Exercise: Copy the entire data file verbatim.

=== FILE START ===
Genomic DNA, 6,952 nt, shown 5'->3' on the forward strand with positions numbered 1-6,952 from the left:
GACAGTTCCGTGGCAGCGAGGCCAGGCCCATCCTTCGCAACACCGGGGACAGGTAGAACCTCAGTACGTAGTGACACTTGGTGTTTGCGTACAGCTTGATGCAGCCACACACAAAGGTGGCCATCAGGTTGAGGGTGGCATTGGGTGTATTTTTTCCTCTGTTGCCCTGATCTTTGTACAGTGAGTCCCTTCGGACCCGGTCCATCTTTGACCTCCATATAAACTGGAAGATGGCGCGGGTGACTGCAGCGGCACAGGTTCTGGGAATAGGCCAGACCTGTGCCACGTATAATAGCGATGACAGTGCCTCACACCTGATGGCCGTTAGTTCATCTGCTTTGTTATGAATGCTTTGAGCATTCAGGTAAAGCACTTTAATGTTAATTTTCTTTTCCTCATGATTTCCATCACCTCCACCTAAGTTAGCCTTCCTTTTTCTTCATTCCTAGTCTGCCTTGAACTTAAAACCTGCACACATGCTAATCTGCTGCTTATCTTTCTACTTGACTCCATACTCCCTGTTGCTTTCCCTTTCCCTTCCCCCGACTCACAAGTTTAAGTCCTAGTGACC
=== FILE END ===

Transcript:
Genomic DNA, 6,952 nt, shown 5'->3' on the forward strand with positions numbered 1-6,952 from the left:
GACAGTTCCGTGGCAGCGAGGCCAGGCCCATCCTTCGCAACACCGGGGACAGGTAGAACCTCAGTACGTAGTGACACTTGGTGTTTGCGTACAGCTTGATGCAGCCACACACAAAGGTGGCCATCAGGTTGAGGGTGGCATTGGGTGTATTTTTTCCTCTGTTGCCCTGATCTTTGTACAGTGAGTCCCTTCGGACCCGGTCCATCTTTGACCTCCATATAAACTGGAAGATGGCGCGGGTGACTGCAGCGGCACAGGTTCTGGGAATAGGCCAGACCTGTGCCACGTATAATAGCGATGACAGTGCCTCACACCTGATGGCCGTTAGTTCATCTGCTTTGTTATGAATGCTTTGAGCATTCAGGTAAAGCACTTTAATGTTAATTTTCTTTTCCTCATGATTTCCATCACCTCCACCTAAGTTAGCCTTCCTTTTTCTTCATTCCTAGTCTGCCTTGAACTTAAAACCTGCACACATGCTAATCTGCTGCTTATCTTTCTACTTGACTCCATACTCCCTGTTGCTTTCCCTTTCCCTTCCCCCGACTCACAAGTTTAAGTCCTAGTGACC